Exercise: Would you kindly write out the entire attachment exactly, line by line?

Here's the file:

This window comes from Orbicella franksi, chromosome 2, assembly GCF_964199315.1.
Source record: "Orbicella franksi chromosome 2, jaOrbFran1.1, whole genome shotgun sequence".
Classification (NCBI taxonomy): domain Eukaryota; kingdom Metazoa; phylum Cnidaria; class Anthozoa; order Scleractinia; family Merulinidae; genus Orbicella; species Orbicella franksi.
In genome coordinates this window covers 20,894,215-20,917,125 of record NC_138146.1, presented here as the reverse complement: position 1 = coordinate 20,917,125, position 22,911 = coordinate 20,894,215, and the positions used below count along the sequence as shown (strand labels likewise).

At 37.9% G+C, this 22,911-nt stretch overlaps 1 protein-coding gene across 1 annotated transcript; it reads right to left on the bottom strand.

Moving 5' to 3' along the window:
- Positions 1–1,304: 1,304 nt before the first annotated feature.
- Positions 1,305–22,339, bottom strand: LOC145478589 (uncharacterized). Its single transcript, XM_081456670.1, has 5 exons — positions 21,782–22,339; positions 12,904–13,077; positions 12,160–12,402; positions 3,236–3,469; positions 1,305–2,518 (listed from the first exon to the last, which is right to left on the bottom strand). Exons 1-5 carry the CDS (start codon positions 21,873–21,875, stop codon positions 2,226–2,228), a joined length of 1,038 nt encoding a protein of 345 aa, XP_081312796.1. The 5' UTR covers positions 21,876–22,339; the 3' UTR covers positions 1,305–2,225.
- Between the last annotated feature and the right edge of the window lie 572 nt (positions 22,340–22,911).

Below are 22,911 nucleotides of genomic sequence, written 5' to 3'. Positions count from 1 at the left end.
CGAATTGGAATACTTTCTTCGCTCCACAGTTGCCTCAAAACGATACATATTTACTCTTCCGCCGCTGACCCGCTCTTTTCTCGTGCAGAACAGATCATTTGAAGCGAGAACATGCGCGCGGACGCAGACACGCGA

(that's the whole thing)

This window comes from Orbicella franksi, chromosome 2, assembly GCF_964199315.1.
Source record: "Orbicella franksi chromosome 2, jaOrbFran1.1, whole genome shotgun sequence".
Classification (NCBI taxonomy): domain Eukaryota; kingdom Metazoa; phylum Cnidaria; class Anthozoa; order Scleractinia; family Merulinidae; genus Orbicella; species Orbicella franksi.
In genome coordinates this window covers 20,894,215-20,917,125 of record NC_138146.1, presented here as the reverse complement: position 1 = coordinate 20,917,125, position 22,911 = coordinate 20,894,215, and the positions used below count along the sequence as shown (strand labels likewise).

At 37.9% G+C, this 22,911-nt stretch overlaps 1 protein-coding gene across 1 annotated transcript; it reads right to left on the bottom strand.

Moving 5' to 3' along the window:
- Positions 1–1,304: 1,304 nt before the first annotated feature.
- Positions 1,305–22,339, bottom strand: LOC145478589 (uncharacterized). Its single transcript, XM_081456670.1, has 5 exons — positions 21,782–22,339; positions 12,904–13,077; positions 12,160–12,402; positions 3,236–3,469; positions 1,305–2,518 (listed from the first exon to the last, which is right to left on the bottom strand). Exons 1-5 carry the CDS (start codon positions 21,873–21,875, stop codon positions 2,226–2,228), a joined length of 1,038 nt encoding a protein of 345 aa, XP_081312796.1. The 5' UTR covers positions 21,876–22,339; the 3' UTR covers positions 1,305–2,225.
- Between the last annotated feature and the right edge of the window lie 572 nt (positions 22,340–22,911).

Below are 22,911 nucleotides of genomic sequence, written 5' to 3'. Positions count from 1 at the left end.
CGAATTGGAATACTTTCTTCGCTCCACAGTTGCCTCAAAACGATACATATTTACTCTTCCGCCGCTGACCCGCTCTTTTCTCGTGCAGAACAGATCATTTGAAGCGAGAACATGCGCGCGGACGCAGACACGCGA